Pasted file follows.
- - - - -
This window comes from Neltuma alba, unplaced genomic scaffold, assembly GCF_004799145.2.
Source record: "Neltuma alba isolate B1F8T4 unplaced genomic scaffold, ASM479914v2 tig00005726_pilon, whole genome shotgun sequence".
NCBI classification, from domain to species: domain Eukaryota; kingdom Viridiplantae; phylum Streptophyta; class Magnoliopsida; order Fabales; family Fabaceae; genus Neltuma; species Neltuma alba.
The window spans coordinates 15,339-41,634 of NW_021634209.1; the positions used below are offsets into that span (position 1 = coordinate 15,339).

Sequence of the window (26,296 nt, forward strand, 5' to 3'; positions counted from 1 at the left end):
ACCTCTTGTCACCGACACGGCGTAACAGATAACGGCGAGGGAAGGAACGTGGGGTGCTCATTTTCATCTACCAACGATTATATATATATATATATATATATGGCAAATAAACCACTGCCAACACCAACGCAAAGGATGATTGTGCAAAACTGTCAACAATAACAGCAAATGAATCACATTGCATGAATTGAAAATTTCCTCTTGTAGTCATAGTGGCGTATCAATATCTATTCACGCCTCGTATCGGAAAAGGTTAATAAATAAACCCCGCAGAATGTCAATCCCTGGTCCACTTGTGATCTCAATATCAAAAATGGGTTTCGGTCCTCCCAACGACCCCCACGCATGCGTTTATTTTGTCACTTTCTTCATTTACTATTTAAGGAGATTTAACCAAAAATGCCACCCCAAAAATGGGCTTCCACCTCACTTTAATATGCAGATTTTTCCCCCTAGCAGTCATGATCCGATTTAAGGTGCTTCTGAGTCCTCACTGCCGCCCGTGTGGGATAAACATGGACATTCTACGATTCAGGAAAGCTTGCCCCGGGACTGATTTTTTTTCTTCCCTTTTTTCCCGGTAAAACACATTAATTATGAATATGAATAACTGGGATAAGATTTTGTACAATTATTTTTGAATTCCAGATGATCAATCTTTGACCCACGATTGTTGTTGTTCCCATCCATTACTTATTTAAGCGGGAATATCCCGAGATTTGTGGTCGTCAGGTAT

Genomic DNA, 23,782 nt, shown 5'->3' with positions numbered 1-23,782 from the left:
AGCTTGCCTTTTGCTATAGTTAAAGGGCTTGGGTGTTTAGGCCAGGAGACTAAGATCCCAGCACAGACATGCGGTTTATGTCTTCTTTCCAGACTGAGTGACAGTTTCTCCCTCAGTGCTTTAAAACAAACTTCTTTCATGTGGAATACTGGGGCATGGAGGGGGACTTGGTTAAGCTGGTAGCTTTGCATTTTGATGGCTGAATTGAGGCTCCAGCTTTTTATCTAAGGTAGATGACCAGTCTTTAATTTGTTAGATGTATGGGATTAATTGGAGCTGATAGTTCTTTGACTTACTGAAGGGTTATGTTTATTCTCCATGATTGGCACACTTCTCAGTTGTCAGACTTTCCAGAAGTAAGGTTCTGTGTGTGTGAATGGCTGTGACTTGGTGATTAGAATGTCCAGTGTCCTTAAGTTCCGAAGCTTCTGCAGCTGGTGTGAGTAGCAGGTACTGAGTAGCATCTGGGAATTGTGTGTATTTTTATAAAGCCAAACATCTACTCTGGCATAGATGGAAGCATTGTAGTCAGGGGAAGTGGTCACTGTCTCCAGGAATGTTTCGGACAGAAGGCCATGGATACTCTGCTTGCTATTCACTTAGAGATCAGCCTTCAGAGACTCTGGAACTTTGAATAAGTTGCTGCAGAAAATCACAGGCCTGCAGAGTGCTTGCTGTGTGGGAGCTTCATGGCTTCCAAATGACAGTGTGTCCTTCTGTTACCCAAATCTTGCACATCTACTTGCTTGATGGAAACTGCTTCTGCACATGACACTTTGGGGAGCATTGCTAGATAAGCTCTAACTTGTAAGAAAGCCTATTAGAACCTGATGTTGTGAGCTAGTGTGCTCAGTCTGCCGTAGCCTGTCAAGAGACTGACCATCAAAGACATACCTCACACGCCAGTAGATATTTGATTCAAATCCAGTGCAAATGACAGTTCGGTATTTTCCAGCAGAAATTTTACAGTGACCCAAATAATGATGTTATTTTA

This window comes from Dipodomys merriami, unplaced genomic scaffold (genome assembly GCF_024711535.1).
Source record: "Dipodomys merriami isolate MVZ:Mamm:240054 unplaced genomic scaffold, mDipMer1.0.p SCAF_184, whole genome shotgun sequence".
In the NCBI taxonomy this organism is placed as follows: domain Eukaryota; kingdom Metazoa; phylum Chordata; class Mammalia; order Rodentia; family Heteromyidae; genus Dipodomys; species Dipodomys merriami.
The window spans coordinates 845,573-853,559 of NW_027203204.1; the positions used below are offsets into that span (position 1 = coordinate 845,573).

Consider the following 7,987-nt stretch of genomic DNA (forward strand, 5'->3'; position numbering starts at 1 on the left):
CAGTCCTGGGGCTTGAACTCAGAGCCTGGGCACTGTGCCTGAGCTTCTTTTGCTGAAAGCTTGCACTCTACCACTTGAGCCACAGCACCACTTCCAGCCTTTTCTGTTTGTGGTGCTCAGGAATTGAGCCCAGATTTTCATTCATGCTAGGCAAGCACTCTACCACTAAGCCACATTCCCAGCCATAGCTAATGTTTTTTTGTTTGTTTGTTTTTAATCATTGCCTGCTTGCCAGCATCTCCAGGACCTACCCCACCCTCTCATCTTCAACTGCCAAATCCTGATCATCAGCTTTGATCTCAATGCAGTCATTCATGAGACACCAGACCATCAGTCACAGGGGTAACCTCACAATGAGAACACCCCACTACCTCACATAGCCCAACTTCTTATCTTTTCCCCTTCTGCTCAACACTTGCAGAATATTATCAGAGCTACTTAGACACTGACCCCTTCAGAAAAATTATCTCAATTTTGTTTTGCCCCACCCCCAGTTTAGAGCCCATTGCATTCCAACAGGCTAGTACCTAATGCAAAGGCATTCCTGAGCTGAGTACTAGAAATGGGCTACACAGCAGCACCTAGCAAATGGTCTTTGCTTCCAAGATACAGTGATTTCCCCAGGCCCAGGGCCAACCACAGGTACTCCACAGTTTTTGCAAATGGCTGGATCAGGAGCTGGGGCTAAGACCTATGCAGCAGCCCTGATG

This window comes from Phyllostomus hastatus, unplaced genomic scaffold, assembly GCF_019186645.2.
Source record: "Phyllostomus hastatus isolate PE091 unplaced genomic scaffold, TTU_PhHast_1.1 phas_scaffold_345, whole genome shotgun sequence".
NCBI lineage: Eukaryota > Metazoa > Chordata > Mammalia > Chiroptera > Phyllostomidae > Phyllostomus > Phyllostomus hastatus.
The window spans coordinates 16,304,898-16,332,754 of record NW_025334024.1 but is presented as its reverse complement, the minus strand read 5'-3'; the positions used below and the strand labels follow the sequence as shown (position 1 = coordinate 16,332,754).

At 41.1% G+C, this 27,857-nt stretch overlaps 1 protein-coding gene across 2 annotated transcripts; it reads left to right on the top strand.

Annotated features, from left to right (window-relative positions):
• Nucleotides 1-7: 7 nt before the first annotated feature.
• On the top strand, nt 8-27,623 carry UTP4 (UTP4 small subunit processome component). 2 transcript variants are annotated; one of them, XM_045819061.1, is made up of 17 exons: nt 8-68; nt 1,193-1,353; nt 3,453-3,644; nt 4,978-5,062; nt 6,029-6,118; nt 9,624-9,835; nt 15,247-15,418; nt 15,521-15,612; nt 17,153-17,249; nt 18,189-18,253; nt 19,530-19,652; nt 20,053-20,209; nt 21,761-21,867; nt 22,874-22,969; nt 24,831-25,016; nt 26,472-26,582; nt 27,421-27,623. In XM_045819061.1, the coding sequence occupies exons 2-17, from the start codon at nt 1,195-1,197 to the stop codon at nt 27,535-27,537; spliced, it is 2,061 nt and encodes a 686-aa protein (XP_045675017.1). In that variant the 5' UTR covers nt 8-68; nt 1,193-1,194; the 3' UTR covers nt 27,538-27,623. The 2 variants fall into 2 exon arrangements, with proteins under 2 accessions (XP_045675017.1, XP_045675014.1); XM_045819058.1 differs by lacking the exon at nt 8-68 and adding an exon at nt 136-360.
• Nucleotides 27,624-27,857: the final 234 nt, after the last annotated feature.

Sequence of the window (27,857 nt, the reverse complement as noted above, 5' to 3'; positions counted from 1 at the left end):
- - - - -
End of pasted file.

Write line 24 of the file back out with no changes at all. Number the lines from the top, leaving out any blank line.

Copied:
Sequence of the window (27,857 nt, the reverse complement as noted above, 5' to 3'; positions counted from 1 at the left end):